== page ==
# Fast Integer Rounding

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## Overview

This page shows how to round the result of an integer division quickly using low level operations.

## Git repository

git clone git@bitbucket.org:arrizza/algorithms.git

## The Algorithm

### Infinite Precision

To perform a division using two variables is easy:

${\displaystyle m/n}$

and you get infinite precision for free. You only round the result when it's easier for people to understand the answer.

### Using Doubles

In software, it's not possible to get infinite precision, but for almost all applications you can get close using float or double:

#include <cmath>
// ... snip ...

double actual = (double) n / m;

// round it using the stdlib round() function
double rounded_d = std::round(actual);

printf("%3d %3d %8.1f %8.1f\n", n, m, actual, rounded_d);

will print the result of ${\displaystyle m/n}$ to one digit after the decimal point and it also shows the rounded result (to the integer).

### Using Integers

But what if you only have integers to work with? Floating point arithmetic is expensive and takes up a lot of room and so you need a nice simple way to get a correct rounded value:

int m = 11;
int n =   3;
int result_i = m / n;

printf("%3d %3d %d\n", n, m,  rounded_i);
// prints 3

### The Trick

Using normal integer arithmetic truncates the result. To get proper rounding you have to do a trick - you multiply everything by 10, do the division and rounding, and then divide the result by 10. This get's you an extra digit of precision that you use to do the rounding.

${\displaystyle {\frac {({\frac {n*10}{m}})+5}{10}}}$

the first part ${\displaystyle {\frac {n*10}{m}}}$ gets a result that is 10 times more than it should be. Then 5 is added it to it:

${\displaystyle ({\frac {n*10}{m}})+5}$

If the result ended with 0, 1, 2, 3, or 4, adding 5 to it does not cause it to roll over into the next decade. For example, if it was 32, then adding 5 gets it to 37, it's still in the 30s.

But if it ended with 5 or more, then adding 5 will cause the tens digit to roll over to the value. For example if it was 35, then adding 5 gets it to 40, so now the tens digit has bumped to the next value. And 36 goes to 41, and so on up to 39 which goes to 44.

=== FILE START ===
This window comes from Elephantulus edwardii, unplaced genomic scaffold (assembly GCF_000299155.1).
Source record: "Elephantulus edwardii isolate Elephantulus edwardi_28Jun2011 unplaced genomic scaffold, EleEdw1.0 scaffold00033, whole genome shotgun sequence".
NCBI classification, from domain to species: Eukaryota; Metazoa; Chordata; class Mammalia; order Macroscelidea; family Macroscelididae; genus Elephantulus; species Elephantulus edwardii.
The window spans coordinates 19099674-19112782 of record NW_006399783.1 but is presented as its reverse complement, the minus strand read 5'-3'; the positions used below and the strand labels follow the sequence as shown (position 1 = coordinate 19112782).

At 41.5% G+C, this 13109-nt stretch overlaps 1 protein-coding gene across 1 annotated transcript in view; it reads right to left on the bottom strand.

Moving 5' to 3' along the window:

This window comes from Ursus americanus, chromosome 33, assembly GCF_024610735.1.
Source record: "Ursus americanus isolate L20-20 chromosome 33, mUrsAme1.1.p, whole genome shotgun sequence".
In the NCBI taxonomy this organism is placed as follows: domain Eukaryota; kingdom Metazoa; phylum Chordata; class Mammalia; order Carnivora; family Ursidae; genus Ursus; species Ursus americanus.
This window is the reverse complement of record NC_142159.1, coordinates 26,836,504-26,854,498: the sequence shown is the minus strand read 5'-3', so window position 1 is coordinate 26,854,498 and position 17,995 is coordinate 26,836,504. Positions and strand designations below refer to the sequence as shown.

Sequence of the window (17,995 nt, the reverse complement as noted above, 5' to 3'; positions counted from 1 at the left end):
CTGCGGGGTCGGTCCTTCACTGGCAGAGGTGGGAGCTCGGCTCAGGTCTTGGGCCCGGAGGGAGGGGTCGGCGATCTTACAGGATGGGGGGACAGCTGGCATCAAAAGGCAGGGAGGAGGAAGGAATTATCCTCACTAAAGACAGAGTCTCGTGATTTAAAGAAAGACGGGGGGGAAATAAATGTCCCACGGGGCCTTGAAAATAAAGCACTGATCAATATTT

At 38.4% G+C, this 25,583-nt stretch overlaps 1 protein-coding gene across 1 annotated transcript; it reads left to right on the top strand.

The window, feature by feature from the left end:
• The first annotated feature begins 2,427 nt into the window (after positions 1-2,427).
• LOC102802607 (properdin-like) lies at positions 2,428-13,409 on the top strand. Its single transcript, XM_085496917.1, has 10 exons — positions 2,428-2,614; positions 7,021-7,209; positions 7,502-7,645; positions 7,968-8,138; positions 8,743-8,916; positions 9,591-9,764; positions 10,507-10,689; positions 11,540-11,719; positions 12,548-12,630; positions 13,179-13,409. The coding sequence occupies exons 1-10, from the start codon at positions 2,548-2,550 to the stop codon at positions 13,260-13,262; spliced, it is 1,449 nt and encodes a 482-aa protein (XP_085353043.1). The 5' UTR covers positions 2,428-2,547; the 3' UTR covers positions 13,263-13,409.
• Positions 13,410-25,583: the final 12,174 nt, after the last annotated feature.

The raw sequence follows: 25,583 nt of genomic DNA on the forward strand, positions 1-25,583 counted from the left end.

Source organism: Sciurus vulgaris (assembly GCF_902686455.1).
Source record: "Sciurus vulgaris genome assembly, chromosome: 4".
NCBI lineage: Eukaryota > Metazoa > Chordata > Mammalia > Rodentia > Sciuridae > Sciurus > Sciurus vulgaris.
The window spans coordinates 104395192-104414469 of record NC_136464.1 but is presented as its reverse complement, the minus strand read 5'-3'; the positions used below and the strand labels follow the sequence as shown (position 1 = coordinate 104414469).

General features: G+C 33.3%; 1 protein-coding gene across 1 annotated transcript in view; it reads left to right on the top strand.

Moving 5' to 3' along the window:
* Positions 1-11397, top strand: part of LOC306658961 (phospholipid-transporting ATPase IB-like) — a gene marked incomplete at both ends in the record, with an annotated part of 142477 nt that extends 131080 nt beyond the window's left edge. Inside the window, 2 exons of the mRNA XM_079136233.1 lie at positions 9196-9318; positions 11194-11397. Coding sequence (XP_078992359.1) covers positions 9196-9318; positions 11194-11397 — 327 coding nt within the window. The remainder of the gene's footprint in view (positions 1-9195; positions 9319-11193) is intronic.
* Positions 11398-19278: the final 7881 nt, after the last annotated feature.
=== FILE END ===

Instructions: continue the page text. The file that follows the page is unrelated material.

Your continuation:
And finally dividing that result by 10, gets you the correct rounded value. ${\displaystyle {\frac {32}{10}}}$ gets you 3, ${\displaystyle {\frac {44}{10}}}$ gets you 4, etc.

### Simplifying the Trick With Another Trick

Multiplying by 10, adding 5 and dividing by 10 are fairly expensive operations even with integers. So let's do another trick, let's factor out 5 from the original formula:

${\displaystyle {\frac {({\frac {n*2}{m}})+1}{2}}}$

Why? Because we can replace the individual operations with simpler and faster ones.

n * 2

can be done with left shift

n << 1

And

x + 1

can be done with an increment

x++

And finally

y / 2

can be done with right shift

y >> 1

Putting it all together:

// rounded_i = (((n * 2) / m) + 1) / 2;
// simplifies to:
int two_n     = n << 1;
int rounded_i = two_n / m;
++rounded_i;
rounded_i >>= 1;

## Testing

How do we know this works correctly?

To test it we can randomly choose a bunch of integers,

std::random_device              rd;
std::mt19937                    generator(rd());
// choose uniformly distributed random numbers
std::uniform_int_distribution<> dist(1, 32452843);

int      n = dist(generator);

divide each one as many times as it makes sense

// divide n with 1 to n - 1
for (int m = 1; m < n; ++m)
{

// calculate it using integer arithmetic:
//     rounded_i = (((n * 10) / m) + 5) / 10;
// which is equivalent to:
// rounded_i = (((n * 2) / m) + 1) / 2;
// which simplifies to:
int two_n     = n << 1;
int rounded_i = two_n / m;
++rounded_i;
rounded_i >>= 1;

and compare the rounded values against a rounded value using doubles:

// get the actual value as a double
double actual = (double) n / m;

// round it using the stdlib round() function
double rounded_d = std::round(actual);

// the std:round and the integer arithmetic should match
// if not, print a warning
if ((int) rounded_d != rounded_i)
{
// it's an error!
errs++;
}

printf("Found %d errors in %d checks\n", errs, num_checked);

See the Mercurial files for the full set of code.

## Result

I ran this using 100 randomly chosen integers. That resulted in about 1.7 billion divisions. The output was:

Found 0 errors in 1769307763 checks

In other words, the result of rounding using doubles matched the result of rounding using integers for all divisions that were tested.

If you're not convinced, run it again. That will do another 1+ billion divisions. Repeat until you're convinced.